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Distributed for Reaktion Books

History of Language

It is tempting to take the tremendous rate of contemporary linguistic change for granted. What is required, in fact, is a radical reinterpretation of what language is. Steven Roger Fischer begins his book with an examination of the modes of communication used by dolphins, birds and primates as the first contexts in which the concept of "language" might be applied. As he charts the history of language from the times of Homo erectus, Neanderthal humans and Homo sapiens through to the nineteenth century, when the science of linguistics was developed, Fischer analyses the emergence of language as a science and its development as a written form. He considers the rise of pidgin, creole, jargon and slang, as well as the effects radio and television, propaganda, advertising and the media are having on language today. Looking to the future, he shows how electronic media will continue to reshape and re-invent the ways in which we communicate.

"[a] delightful and unexpectedly accessible book ... a virtuoso tour of the linguistic world."—The Economist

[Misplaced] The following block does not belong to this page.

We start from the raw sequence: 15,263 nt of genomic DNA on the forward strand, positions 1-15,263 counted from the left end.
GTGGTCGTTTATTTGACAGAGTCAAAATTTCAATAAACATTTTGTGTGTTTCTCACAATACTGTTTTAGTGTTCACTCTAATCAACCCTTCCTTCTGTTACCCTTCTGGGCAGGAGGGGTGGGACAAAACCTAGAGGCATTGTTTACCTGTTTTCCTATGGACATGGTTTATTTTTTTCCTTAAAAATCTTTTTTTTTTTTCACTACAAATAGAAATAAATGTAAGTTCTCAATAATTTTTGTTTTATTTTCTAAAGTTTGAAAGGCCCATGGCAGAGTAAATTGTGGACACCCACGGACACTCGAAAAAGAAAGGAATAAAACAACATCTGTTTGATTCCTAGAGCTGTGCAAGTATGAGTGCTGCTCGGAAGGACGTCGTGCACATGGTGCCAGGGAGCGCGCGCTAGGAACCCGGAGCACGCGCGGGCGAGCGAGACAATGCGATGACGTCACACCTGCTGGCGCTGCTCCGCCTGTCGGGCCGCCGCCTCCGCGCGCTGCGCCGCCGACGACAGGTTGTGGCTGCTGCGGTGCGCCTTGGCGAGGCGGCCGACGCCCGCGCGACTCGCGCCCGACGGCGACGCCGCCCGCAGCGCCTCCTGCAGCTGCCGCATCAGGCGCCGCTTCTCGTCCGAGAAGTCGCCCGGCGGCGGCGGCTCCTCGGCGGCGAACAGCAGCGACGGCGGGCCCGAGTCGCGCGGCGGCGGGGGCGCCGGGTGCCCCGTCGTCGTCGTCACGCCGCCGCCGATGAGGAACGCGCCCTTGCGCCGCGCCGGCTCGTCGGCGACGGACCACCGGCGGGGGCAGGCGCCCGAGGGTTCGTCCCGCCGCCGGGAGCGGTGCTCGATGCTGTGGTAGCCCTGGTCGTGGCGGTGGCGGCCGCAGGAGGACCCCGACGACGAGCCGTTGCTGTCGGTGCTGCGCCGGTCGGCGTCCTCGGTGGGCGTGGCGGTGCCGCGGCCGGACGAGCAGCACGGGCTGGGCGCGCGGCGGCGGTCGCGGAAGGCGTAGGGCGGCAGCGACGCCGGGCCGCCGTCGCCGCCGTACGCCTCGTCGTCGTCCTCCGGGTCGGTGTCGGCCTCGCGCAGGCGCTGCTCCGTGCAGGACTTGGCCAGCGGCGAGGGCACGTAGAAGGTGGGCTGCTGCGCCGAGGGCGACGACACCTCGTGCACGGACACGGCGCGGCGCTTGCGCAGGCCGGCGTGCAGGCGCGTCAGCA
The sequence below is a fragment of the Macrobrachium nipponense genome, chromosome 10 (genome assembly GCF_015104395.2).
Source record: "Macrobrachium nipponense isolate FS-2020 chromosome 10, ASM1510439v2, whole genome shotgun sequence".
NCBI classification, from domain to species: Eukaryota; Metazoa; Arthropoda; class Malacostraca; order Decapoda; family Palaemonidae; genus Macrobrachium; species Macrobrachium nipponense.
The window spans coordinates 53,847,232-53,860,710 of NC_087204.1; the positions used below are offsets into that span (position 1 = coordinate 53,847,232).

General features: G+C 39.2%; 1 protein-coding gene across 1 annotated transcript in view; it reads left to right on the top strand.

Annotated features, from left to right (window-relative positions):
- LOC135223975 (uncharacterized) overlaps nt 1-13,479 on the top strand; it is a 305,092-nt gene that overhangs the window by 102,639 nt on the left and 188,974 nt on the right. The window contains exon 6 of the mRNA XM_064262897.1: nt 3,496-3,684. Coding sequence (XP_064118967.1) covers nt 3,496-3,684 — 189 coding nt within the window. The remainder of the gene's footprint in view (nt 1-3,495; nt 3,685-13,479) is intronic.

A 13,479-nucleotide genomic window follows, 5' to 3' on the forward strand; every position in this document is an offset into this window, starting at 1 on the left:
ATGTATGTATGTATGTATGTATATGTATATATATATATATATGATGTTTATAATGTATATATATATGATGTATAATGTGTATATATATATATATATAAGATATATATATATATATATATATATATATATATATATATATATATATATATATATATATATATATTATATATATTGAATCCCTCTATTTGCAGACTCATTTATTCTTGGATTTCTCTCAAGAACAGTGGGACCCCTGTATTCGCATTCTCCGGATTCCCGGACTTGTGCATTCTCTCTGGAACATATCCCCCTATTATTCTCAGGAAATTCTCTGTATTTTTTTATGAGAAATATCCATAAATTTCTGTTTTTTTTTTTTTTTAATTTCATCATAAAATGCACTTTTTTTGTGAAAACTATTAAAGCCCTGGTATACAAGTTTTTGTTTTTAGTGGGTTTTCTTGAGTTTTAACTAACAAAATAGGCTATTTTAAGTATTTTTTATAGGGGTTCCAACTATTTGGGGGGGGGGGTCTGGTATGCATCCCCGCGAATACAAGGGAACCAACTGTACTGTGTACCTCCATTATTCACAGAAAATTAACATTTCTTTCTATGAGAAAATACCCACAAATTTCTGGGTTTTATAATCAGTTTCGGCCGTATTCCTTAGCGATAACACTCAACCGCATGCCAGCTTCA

"... few who read this remarkable study will regard language in quite the same way again."—The Good Book Guide

Distribution by the University of Chicago Press only to customers in the USA and Canada. Customers elsewhere should visit the UK website of Reaktion Books.


240 pages | 5.25 x 9

Globalities

Language and Linguistics: Anthropological/Sociological Aspects of Language


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Table of Contents

Preface
1. Animal Communication and ’Language’
2. Talking Apes
3. First Families
4. Written Language
5. Lineages
6. Towards a Science of Language
7. Society and Language
8. Future Indicative
References
Select Bibliography
Index

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